We awoke to a nice warm sunny morning, warm enough to dry the tent and Duluth packs before we headed out. We made the last portage on Chochoauane before lunch. This was a portage around some runnable rapids, but I preferred to play it safe and walk. We were soon at the mouth of the River Canimiti, where it dumps into River Chochocaune. From here we had a 19km paddle upstream to our truck.
Although it`s called a river, it`s more like a bunch of lakes with chutes and narrows between them that has some current. The water level was medium to high here and we had no problem paddling right up to the portages in the current.
We made it up to a nice campsite on Lac Suzie., about half way up River Canimiti to our truck. We did pretty good with the fishing that day, although still no walleye. It was also good to be camping back out on a lake. River tripping is nice, but I miss the open lake campsites, and the nice views.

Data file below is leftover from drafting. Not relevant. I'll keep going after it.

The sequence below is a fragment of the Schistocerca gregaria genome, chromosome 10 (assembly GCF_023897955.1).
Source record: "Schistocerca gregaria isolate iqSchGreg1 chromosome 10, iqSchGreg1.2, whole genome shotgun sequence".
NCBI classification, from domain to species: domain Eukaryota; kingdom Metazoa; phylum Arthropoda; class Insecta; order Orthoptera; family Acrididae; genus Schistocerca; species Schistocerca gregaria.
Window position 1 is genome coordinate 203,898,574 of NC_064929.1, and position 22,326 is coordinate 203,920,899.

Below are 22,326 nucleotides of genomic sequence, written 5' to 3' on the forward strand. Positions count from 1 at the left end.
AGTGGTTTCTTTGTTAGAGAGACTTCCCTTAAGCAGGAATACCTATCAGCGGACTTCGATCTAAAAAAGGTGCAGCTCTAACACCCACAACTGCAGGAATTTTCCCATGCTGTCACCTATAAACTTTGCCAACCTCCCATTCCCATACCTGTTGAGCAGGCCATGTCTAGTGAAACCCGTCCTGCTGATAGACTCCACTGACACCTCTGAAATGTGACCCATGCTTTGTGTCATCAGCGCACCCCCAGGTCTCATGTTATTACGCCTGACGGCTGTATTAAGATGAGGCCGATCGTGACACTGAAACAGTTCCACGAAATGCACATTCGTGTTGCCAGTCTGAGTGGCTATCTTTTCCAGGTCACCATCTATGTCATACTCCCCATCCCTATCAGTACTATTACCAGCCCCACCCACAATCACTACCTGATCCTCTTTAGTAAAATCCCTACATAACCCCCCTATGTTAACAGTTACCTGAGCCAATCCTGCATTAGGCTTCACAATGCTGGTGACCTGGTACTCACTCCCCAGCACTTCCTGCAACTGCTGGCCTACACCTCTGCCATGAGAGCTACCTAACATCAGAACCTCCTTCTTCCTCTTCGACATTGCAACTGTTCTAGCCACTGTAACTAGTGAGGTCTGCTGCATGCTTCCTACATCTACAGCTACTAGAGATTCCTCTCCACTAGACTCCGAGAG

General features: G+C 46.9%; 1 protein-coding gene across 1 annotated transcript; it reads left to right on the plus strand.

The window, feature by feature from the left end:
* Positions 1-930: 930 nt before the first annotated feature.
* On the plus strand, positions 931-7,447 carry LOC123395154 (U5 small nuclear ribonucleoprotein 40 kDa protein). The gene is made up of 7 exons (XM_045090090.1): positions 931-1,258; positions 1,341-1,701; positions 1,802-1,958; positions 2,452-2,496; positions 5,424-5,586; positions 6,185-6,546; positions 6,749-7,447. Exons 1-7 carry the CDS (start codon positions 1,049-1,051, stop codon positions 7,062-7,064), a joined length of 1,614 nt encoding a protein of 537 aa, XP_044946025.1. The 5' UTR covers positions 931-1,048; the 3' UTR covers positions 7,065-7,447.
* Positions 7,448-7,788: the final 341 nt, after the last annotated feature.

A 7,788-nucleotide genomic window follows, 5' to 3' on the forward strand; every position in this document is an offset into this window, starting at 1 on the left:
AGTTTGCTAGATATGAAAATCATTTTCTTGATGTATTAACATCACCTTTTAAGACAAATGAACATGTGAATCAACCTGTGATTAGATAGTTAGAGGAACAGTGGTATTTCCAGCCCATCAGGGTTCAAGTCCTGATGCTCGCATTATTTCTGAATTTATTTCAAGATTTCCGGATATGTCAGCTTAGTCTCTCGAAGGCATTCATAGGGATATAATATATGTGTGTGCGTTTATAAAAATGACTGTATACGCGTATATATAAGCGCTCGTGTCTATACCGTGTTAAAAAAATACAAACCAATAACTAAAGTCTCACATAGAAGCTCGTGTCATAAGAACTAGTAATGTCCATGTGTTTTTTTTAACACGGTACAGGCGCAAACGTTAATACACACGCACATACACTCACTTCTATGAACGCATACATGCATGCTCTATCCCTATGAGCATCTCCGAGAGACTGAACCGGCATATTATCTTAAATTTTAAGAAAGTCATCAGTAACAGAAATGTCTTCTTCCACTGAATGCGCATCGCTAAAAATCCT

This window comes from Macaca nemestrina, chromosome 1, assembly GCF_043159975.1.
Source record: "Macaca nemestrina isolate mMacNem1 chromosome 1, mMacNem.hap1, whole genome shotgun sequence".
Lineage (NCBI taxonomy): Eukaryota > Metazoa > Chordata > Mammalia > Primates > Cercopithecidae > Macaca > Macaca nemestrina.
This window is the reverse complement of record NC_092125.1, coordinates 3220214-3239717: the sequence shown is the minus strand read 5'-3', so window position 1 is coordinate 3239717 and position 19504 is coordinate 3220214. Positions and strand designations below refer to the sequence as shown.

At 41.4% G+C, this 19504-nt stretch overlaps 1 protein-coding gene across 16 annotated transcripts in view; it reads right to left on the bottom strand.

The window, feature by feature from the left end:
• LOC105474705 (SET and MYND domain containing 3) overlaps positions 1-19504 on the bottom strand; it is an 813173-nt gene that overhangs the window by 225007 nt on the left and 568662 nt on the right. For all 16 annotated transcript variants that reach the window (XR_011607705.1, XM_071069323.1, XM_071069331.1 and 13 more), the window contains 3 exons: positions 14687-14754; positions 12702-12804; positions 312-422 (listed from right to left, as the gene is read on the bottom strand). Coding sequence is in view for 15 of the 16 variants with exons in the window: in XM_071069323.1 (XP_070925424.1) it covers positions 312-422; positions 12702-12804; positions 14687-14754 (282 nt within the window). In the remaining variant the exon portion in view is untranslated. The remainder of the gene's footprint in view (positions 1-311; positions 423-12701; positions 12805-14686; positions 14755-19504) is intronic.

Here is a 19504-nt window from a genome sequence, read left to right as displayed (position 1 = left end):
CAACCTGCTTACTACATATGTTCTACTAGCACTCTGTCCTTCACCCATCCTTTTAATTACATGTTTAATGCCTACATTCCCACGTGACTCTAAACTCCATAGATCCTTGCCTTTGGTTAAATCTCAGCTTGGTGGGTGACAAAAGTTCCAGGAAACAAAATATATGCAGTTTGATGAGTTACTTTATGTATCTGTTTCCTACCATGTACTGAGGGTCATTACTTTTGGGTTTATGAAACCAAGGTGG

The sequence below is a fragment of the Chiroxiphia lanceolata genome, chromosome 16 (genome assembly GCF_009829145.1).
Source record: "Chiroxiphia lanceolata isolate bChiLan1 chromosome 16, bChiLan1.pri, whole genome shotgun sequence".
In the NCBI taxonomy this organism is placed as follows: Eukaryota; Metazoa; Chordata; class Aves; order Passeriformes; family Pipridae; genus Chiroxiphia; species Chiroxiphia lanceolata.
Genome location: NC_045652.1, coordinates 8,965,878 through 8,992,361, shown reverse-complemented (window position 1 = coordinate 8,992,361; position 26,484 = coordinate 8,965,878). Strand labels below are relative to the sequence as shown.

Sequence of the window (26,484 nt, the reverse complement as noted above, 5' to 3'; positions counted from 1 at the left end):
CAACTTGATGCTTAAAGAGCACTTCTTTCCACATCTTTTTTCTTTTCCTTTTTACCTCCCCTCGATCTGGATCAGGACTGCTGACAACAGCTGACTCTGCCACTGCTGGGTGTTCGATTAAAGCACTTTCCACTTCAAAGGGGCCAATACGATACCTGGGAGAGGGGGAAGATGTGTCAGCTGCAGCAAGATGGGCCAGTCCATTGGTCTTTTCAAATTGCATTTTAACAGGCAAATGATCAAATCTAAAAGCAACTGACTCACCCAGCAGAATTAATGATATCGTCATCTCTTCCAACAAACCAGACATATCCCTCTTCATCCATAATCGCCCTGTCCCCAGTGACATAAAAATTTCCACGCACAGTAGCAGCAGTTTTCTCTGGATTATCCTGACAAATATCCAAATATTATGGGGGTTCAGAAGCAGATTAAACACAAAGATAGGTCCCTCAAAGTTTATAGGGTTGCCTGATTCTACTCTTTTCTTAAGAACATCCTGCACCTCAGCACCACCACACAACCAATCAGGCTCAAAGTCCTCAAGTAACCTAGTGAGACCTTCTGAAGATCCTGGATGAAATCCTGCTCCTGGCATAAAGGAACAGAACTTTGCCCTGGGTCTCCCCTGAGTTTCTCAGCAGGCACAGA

We got an early start and where back to our truck by mid day. By evening we were enjoying a nice dinner at LaDomaine. Robin Lauer

Maps Required
Topo Maps (1:50,000): 
31 N/11 Lac Anwatan 31 N/14 Lac Marrias 31 N/15 Lac Yser
Other Maps: 
La Verendrye Park Map Circuit 61
Special Comments: 

We did this trip in May of 1999. We used the Circuit 61 Park map, available at La Domaine Base or from the web site ,along with the park master map and the "Canoe Routes" pamphlet available from the web site or LaDomaine. We didn`t use topos as the circuit map is very good. Circuit map 61 also includes routes 60, 63 & 64. We bought our camping permits, fishing licence and fishing permits at LaDomaine. We also used the free showers and had dinner at the cafeteria-style restaurant on our departure. I can`t say enough about the nice people at LaDomaine. We saw no one on this route except 3 Indian boys on an old ATV at our take out.


Post date: Sat, 01/01/2000 - 07:00


I'm planning a solo trip early august and was wondering what your opinion was. Portages, etc?

Post date: Sat, 01/01/2000 - 07:00


Il semble y avoir un lac du nom de LASPRON... ce Lac se trouve à quel endroit ?